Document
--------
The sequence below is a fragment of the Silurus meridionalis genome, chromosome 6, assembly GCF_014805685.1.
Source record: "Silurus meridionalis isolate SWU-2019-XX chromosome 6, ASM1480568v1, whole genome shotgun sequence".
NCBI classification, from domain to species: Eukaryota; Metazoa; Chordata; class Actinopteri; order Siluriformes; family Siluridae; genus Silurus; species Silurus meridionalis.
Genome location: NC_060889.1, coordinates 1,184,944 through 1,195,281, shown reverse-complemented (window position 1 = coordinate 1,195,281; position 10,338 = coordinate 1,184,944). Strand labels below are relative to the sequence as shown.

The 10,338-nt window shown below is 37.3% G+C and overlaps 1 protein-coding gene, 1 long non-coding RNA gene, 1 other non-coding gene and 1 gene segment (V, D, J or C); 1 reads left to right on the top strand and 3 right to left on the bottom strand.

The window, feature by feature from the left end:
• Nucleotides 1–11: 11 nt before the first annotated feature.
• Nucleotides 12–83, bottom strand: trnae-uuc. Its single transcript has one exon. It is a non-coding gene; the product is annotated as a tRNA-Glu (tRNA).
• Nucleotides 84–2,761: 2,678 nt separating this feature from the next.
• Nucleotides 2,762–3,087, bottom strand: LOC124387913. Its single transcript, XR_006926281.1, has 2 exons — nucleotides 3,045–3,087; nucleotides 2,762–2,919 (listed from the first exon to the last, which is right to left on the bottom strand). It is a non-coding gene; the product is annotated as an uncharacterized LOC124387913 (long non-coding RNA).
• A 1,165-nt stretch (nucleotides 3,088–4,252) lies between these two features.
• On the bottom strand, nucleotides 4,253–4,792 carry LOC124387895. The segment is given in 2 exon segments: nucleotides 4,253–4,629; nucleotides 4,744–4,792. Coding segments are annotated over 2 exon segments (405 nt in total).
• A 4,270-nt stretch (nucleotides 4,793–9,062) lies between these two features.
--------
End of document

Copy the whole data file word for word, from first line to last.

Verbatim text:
The sequence below is a fragment of the Silurus meridionalis genome, chromosome 6, assembly GCF_014805685.1.
Source record: "Silurus meridionalis isolate SWU-2019-XX chromosome 6, ASM1480568v1, whole genome shotgun sequence".
NCBI classification, from domain to species: Eukaryota; Metazoa; Chordata; class Actinopteri; order Siluriformes; family Siluridae; genus Silurus; species Silurus meridionalis.
Genome location: NC_060889.1, coordinates 1,184,944 through 1,195,281, shown reverse-complemented (window position 1 = coordinate 1,195,281; position 10,338 = coordinate 1,184,944). Strand labels below are relative to the sequence as shown.

The 10,338-nt window shown below is 37.3% G+C and overlaps 1 protein-coding gene, 1 long non-coding RNA gene, 1 other non-coding gene and 1 gene segment (V, D, J or C); 1 reads left to right on the top strand and 3 right to left on the bottom strand.

The window, feature by feature from the left end:
• Nucleotides 1–11: 11 nt before the first annotated feature.
• Nucleotides 12–83, bottom strand: trnae-uuc. Its single transcript has one exon. It is a non-coding gene; the product is annotated as a tRNA-Glu (tRNA).
• Nucleotides 84–2,761: 2,678 nt separating this feature from the next.
• Nucleotides 2,762–3,087, bottom strand: LOC124387913. Its single transcript, XR_006926281.1, has 2 exons — nucleotides 3,045–3,087; nucleotides 2,762–2,919 (listed from the first exon to the last, which is right to left on the bottom strand). It is a non-coding gene; the product is annotated as an uncharacterized LOC124387913 (long non-coding RNA).
• A 1,165-nt stretch (nucleotides 3,088–4,252) lies between these two features.
• On the bottom strand, nucleotides 4,253–4,792 carry LOC124387895. The segment is given in 2 exon segments: nucleotides 4,253–4,629; nucleotides 4,744–4,792. Coding segments are annotated over 2 exon segments (405 nt in total).
• A 4,270-nt stretch (nucleotides 4,793–9,062) lies between these two features.